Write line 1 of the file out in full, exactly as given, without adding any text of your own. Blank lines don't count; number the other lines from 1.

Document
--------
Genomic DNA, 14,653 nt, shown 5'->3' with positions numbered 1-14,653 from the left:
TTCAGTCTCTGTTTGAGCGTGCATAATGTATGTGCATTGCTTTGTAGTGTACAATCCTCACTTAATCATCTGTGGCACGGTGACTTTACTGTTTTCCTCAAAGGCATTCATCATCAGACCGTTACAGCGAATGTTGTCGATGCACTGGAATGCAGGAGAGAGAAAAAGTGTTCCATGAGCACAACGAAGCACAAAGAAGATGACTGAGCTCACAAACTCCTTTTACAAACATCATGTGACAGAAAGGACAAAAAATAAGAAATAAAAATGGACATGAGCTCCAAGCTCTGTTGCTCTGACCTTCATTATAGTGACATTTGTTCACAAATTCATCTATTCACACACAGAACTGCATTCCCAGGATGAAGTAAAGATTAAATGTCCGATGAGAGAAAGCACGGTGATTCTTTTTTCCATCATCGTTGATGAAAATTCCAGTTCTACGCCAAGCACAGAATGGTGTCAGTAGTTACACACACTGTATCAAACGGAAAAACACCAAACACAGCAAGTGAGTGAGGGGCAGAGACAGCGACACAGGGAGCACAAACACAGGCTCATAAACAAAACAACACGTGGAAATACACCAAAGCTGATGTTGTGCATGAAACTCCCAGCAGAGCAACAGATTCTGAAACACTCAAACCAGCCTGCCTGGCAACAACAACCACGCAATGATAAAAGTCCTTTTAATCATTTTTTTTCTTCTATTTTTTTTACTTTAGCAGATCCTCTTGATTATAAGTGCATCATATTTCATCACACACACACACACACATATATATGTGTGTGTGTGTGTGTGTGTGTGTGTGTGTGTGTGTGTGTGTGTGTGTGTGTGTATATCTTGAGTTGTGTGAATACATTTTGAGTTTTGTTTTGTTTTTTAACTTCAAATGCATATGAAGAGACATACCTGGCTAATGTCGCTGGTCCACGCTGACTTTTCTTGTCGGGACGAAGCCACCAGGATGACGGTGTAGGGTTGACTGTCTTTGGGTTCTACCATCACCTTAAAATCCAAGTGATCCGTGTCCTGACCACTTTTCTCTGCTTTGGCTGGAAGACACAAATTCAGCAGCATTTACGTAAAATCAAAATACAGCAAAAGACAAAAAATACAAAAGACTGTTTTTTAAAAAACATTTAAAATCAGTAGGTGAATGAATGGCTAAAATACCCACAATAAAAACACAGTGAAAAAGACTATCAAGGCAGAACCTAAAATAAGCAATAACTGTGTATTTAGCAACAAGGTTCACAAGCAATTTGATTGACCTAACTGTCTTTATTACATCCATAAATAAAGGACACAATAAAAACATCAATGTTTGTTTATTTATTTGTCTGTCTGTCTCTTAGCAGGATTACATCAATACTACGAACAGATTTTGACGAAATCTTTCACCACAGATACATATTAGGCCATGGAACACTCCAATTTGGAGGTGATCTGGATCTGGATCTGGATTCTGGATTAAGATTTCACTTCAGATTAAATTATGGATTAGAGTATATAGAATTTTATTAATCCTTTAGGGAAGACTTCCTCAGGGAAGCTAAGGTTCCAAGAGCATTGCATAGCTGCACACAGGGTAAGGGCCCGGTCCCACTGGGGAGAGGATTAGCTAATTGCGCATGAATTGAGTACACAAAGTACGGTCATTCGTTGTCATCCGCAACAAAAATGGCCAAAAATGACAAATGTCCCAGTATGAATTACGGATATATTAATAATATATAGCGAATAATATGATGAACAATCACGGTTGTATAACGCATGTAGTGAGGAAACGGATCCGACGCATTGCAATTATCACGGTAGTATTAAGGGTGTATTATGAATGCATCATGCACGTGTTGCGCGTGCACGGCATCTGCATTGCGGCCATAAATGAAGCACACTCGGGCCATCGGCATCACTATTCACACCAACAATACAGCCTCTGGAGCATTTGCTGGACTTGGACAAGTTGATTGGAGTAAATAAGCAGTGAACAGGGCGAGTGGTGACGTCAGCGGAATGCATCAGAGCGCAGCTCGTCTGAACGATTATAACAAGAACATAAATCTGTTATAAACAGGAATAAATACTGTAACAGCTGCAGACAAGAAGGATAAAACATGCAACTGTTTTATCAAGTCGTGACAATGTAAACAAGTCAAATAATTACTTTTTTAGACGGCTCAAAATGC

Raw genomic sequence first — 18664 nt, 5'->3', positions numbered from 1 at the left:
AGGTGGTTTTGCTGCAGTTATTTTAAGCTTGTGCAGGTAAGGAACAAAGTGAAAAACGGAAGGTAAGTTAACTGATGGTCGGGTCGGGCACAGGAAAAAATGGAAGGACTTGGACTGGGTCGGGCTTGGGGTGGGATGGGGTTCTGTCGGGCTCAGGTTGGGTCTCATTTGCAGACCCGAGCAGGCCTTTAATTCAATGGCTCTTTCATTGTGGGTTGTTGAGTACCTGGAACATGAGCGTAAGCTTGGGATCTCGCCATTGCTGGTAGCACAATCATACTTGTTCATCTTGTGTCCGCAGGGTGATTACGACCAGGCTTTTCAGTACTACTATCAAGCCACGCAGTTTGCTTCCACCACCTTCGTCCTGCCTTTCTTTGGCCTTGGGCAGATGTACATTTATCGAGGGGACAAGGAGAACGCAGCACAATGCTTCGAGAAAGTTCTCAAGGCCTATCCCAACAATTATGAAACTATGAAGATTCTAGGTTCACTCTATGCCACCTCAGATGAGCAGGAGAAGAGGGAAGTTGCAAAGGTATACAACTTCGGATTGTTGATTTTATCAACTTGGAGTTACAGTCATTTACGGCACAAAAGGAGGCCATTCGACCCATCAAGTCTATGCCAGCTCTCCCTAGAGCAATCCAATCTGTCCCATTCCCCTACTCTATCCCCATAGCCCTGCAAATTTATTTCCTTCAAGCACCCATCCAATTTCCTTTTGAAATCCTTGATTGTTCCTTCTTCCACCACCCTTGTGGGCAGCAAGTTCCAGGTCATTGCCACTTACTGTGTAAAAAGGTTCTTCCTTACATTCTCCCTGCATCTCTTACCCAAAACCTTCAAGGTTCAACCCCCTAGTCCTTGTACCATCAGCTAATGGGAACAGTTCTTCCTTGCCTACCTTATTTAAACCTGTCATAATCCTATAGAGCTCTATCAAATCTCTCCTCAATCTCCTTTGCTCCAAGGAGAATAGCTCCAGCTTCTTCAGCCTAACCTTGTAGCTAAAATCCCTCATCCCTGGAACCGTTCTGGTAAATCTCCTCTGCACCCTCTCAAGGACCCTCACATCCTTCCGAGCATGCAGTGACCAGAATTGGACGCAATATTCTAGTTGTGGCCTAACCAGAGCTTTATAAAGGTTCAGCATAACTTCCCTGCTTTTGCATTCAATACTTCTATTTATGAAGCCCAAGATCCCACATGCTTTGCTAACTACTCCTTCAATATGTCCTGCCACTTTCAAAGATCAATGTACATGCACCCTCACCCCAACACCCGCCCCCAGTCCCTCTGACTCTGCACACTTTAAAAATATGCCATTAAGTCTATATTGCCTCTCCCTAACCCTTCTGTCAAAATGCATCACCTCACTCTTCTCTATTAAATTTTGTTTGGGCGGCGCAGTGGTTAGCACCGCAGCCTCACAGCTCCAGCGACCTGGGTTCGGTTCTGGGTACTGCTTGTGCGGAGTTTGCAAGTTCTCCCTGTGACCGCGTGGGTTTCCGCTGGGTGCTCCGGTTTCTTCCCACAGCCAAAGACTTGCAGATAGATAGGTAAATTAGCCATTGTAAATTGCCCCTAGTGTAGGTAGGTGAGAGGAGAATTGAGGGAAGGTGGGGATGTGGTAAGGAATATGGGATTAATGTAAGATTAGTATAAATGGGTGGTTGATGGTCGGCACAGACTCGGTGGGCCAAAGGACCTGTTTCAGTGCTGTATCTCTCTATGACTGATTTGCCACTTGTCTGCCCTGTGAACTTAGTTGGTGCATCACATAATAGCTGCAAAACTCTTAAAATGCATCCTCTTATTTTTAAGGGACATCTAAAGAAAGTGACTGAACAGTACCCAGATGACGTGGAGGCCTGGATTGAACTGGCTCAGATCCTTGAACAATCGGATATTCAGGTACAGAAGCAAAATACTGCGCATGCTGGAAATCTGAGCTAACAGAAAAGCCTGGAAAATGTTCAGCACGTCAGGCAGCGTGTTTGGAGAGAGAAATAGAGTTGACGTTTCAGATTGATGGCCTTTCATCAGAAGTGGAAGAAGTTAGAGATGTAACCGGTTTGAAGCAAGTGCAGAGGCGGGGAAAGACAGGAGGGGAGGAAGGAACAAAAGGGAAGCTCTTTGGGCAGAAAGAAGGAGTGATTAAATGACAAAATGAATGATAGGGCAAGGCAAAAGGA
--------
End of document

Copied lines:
Genomic DNA, 14,653 nt, shown 5'->3' with positions numbered 1-14,653 from the left: